The tea had finally steeped and Sherlock pulled the teabag out by its string, holding the paper piece with the label between his thumb and index finger. He let go of the sheet in favor of picking up a spoon, depositing the still damp and steaming bag in the deep of the utensil’s bowl, tying the string around the tea bag and spoon, and pulling the string, squeezing the remaining hard-steeped liquid into the cup. Discarding the teabag into the bin he’s previously moved next to his current seat, Sherlock kicked the plastic bucket under the table and focused on adding milk and sugar to his yet incomplete cuppa. 

There were noises coming from outside, leaking through the slightly opened window in the kitchen. There were also sounds (and smells) coming through the ventilation, announcing Mrs. Hudson’s cooking project for that day. Then there were muffled sounds (no crude remarks, so far) coming from upstairs bedroom: closing and opening of the drawers and footsteps traveling around the small bedroom above. Suitcase, bed, wardrobe, desk, and then back to suitcase. John had more belongings to unpack than when they first moved in together, but it still didn’t show outside of John’s bedroom. John’s presence in the living space of 221b was marked by other little things, incorporated and integrated in the spaces between and around Sherlock. Things they shared sat squarely in the middle, space divided strictly between the two (it felt stricter than it used to be, product of accumulated and unresolved tension, probably years’ worth of words unsaid.) Sherlock looked at John’s chair (an inanimate object with no particular history or qualities, inherited with the rest of the flat. Its metamorphosis into “John’s chair” was something that happened outside of his notice and awareness. Associations, repetitive positive reinforcement) and saw an open book, turned to hug the armrest, but left too close by the edge (did not have time to find a bookmark, did not fold the corners, not his book, missing space on the shelves, a lamp moved from its place by the couch next to the chair, left side, John was reading at night, sitting in his chair, picked up a book from Sherlock’s library, was listening for any calls of distress from Sherlock, reacted immediately, responsible doctor, best friend, caring- Halt. Save for later.)

The shuffling above seized and Sherlock heard the squeak of the door from John’s bedroom, opening and closing, followed by steady, but quiet footfall heading downstairs, accompanied by the slow creak of boards under John’s weight.

John thought he was still asleep (even if he were asleep it would’ve been a morphine laced sleep, safe from any amount of noise John would make on regular basis. Habit?) Sherlock blew lightly on his tea and took a sip. Still didn’t taste like what John made for him. Pity, that.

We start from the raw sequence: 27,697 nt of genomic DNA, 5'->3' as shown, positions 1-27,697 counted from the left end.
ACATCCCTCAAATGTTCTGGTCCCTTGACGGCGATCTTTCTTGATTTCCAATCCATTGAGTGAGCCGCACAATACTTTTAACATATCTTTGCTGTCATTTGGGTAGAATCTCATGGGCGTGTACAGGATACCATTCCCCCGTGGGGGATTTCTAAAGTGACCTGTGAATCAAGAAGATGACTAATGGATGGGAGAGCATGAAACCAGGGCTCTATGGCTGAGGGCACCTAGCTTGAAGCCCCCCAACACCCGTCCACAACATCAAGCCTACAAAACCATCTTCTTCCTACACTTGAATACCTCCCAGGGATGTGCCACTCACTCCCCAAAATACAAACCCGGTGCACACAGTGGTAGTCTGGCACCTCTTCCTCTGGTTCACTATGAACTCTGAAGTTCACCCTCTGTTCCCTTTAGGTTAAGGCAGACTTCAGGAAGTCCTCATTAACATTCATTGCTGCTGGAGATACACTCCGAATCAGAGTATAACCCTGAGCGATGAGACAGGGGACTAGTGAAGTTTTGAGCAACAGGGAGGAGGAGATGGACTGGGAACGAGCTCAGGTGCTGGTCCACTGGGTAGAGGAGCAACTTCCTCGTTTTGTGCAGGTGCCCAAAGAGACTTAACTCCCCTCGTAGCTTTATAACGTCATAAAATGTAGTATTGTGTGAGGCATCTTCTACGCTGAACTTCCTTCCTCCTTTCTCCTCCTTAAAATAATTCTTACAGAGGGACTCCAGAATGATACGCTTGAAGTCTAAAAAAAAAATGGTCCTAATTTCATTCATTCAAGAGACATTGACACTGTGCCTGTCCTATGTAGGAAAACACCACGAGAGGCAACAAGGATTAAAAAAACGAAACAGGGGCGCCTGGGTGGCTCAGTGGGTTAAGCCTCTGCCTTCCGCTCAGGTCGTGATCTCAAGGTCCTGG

OOC: Update

The blog is reconstructed, but the old posts and RPs are still being sorted through. Watson and I decided to proceed with the new RP as we are right now, since the old stuff is not too much of a bother at this point.

We are back and open.


About this blog

captain-three-continents-watson:

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This is a John Watson (BBC) RP blog. Originally created for the SuperWhoLock RP community; this is now an independent RP blog. My current Sherlock Holmes (BBC) RP blog partner is Sherlock Holmes.

The old RPs (Before September 2014) on this blog that relate to the superwholock community are in the process of being archived and will have no influence what-so-ever on the new ones. Once this is done, I’ll be deleting them from this blog and this part of the post will disappear.

While most of the cases and RPs will be based around our plot, we are open to OOC/in character suggestions.

If you have any interesting cases/ideas for cases/interactive questions feel free to submit them to either of us. You will be credited for anything we use in the RPs.

OOC questions and messages are also welcome. The Submit and Ask Box are always open and will be responded to according to what is asked/submitted and who has done so (example: an in character ask will be responded to by John. While an OOC one will be answered by the muse.)

Updates will be posted on the blog and then categorized and archived under the story tab in chronological order.

This RP takes place after Mary shot Sherlock and will continue without the Charles Magnussen case. We’ve decided to deviate from His Last Vow and will explain in more detail later about who Sherlock and John were investigating when Mary shot him.

^ What my partner said.


Reblog / posted 2 weeks ago with 2 notes
OOC: About the blog

This is a Sherlock Holmes (BBC) RP blog. Originally created for the SuperWhoLock RP community, this is now an independent RP blog. My current John Watson (BBC) RP blog partner is captain-three-continents-watson.

Old RPs (before September 2014) will be cleaned up and archived, but not used in the future RPs, interludes, etc. 

While most of the cases and RPs will be based around Watson’s and my plot, we are open to OOC/ in character suggestions. Most interesting cases/ ideas for cases/ interactive questions will be credited and used in our RPs.The OOC questions and messages are also welcome. The Submit and AskBox are open and functional. 

Updates will be posted on the blog and this page.

The blog is currently under construction (August 29th, 2014.)


OOC: Going to try and reboot this blog. Construction ahead.